~Sheri

Monday, 15 April 2019

Seaside Fun

This is a sweet baby quilt I finished up for my client Peg last week. It is the sweetest thing ... I love that she chose more modern and bold colors - it isn't pastel and baby waby ... I know too well that the infant stage doesn't last long and we are onto new things. I think this quilt will last Peg's relatives for a few years. 


The batiks give a fresh look to the quilt. I love how the flying geese look like fish. 



Peg brought a cotton backing which has these super cute whales. I used a dream puff batting to give the quilt a bit more loft and of course, my favorite So Fine thread in Snow. Peg chose the gingersnap panto which looks like bubbles under the sea. 


I still have a few openings for April if you need any quilting finished. No special Easter plans for us besides the usual ingesting of 13 perogies.

 ~Sheri

Sunday, 17 March 2019

Spring Cleaning

I had a wonderful/awful urge to do some spring cleaning this weekend. I got myself all out of sorts with the time change and felt the need to tackle more projects. 

I get a bit neglectful when it comes to cleaning my sewing machine so set about taking it apart and giving her a good cleaning and oil job.

I drive a Janome 6600 and maintenance is fairly straightforward. I can't tell you how initimidated I was the first time I dared to take the face plates off! 


Most machines come with small cleaning and tool kits but I find that the big screwdriver from Sean's toolkit works best. I'm kind of a wimp and the screws are in tight! I need the extra leverage to get them loose. 

Best practice is to change your needle with every quilt. I have to say, that like most of you, I'm guilting for going too long between changes. There are many, many microtears that start to form in your fabric if you don't use a sharp needle. While I am very diligent about cleaning and changing needles on my longarm, my poor Jerome the Janome gets a little dirty and neglected. 

A person should really give the bobbin case a brush through after every second bobbin or so to keep lint at bay. I hate to admit the amount of times that I was sewing top speed in a marathon only to have my fabric jam and sew no more. Taking the plate off the bobbin case was a chore as the top was so full of lint and debris the machine just could not move another inch.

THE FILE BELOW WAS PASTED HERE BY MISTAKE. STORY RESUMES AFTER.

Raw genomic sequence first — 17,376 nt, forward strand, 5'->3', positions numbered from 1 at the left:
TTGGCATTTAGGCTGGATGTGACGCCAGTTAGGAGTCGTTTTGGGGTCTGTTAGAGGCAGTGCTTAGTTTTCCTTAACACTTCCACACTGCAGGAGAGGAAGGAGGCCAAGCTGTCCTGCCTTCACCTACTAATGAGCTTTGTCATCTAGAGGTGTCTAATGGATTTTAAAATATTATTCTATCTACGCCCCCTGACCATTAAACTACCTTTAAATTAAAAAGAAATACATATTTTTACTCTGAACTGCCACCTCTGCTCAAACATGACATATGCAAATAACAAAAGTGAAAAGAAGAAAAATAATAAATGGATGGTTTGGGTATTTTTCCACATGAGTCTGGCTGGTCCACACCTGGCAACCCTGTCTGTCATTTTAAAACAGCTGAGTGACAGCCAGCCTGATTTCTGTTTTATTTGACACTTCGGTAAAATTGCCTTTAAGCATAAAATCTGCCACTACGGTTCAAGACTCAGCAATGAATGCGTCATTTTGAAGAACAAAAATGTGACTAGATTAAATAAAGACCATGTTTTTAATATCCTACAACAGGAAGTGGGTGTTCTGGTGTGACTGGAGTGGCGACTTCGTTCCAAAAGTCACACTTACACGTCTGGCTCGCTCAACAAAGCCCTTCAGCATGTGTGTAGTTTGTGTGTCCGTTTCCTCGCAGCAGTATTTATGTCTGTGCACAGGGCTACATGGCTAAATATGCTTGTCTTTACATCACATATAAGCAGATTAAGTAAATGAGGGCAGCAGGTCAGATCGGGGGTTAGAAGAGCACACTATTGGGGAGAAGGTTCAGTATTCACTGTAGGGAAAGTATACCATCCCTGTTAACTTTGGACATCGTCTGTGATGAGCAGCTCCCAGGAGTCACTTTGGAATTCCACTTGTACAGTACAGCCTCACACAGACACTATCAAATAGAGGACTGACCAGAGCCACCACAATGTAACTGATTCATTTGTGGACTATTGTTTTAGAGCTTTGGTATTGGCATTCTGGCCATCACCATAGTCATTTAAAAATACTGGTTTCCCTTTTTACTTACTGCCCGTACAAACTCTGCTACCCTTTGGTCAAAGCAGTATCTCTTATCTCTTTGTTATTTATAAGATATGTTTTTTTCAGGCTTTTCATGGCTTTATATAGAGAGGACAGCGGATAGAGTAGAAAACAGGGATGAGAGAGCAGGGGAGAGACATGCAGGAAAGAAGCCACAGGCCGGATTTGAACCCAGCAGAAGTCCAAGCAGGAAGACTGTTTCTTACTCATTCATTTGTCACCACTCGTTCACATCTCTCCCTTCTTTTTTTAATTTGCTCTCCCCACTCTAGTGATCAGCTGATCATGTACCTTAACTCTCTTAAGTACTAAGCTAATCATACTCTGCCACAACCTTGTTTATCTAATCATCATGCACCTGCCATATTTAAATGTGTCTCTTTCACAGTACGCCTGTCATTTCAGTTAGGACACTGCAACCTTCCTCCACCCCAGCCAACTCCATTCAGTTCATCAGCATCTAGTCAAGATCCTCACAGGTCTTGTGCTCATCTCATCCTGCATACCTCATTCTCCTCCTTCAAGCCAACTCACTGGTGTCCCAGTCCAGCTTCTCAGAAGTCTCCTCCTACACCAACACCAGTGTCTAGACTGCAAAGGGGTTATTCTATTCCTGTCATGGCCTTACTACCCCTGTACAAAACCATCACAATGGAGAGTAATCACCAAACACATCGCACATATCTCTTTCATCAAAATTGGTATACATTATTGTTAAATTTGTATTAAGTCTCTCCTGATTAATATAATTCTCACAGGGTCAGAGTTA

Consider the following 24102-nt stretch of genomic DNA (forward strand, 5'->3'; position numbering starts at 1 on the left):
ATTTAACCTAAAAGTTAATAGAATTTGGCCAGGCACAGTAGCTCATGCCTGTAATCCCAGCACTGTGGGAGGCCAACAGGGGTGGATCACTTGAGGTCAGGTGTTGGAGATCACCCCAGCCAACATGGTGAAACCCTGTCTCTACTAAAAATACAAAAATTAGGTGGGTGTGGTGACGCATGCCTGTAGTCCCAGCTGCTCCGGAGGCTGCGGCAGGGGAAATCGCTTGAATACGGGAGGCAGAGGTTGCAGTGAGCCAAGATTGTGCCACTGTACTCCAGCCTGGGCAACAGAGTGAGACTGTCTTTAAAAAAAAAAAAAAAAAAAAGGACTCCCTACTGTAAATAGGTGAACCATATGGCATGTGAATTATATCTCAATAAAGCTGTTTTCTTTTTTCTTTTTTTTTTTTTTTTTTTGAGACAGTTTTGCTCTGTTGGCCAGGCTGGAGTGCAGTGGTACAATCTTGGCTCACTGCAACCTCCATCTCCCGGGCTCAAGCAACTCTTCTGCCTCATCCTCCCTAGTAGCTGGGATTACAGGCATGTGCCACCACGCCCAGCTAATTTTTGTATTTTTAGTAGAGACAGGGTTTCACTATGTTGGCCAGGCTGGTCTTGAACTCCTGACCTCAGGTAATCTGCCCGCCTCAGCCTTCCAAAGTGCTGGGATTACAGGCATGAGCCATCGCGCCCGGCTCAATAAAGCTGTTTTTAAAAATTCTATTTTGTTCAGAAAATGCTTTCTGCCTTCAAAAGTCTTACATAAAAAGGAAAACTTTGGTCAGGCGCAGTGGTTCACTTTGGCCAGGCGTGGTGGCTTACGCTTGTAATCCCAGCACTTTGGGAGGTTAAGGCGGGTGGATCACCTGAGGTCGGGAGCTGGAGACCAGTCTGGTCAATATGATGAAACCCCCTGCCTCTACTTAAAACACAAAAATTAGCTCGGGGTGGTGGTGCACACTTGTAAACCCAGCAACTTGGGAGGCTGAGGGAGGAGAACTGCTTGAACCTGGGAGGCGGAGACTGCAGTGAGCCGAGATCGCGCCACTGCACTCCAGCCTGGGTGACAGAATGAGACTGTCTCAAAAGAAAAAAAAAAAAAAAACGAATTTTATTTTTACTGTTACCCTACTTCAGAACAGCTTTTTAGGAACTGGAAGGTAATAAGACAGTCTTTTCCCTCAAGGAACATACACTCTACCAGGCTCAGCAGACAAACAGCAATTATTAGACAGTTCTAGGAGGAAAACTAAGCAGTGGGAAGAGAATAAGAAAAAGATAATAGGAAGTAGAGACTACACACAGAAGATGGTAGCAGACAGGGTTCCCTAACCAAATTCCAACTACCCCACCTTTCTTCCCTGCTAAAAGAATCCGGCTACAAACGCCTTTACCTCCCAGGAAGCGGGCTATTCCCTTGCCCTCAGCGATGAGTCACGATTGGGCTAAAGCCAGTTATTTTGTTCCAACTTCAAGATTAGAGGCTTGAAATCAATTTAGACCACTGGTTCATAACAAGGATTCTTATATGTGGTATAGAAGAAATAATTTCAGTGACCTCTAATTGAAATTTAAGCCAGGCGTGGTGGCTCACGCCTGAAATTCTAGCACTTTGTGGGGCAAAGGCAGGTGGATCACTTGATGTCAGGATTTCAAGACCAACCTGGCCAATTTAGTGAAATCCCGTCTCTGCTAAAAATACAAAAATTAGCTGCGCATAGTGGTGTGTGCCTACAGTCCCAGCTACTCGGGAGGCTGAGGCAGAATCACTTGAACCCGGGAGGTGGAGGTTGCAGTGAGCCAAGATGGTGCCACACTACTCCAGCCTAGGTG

If you are not sewing as smoothly as in the past or your quarter inch seam gets off track, you likely have some lint built up.


This is Jerome flipped on his side. There are five small screws holding the bottom plate on which came off easily. My machine is quite heavy so I needed a hand gently laying him on the table.

This lint build up was not as bad as I thought I would see. I have been seeing pictures popping up on Instragram lately of some machines with real messes. I'm glad I caught this now.


Here's a shot of the mess. Some of you may not like that I clean my machine with Q-tips but if used correctly, they do a great job. I dab a bit of sewing machine oil on the cotton tip and use it to sweep and catch the lint. Your manual will tell you to use a small brush but I struggle to trap the debris when using a brush. I want it up and gone!

The fall back of course, is to follow your manual. Mine, of course, is lost ... hidden within a bookcase of books, baskets and loose patterns. Good thing Mr. Google has everything at your fingertips! It only took a moment to find the appropriate manual for my machine.

These are the little tools that came with Jerome. They're cute, but not overly functional.



Here's a shot of a typical lint buildup for me. Resist the urge to blow! Do not blow at this lint. You will just carry it into the inner workings of your machine and may have real trouble on your hands.


And the top. Again, not as awful as I had pictured but still needed to be tended to. In the past, I had sent my machines into professional shops for servicing. If this is an option available to you, go for it. It may cost you .... I paid $150 the last time I had the service and was without my machine for two weeks. We no longer have local people to do this kind of work so it is more of a pain to take it anywhere. Ah ... the joys of living in the sticks!

This process took me about half an hour top to finish and I saved myself some money in the process! More money for fabric!! I think I'll do another deep clean like this before Christmas.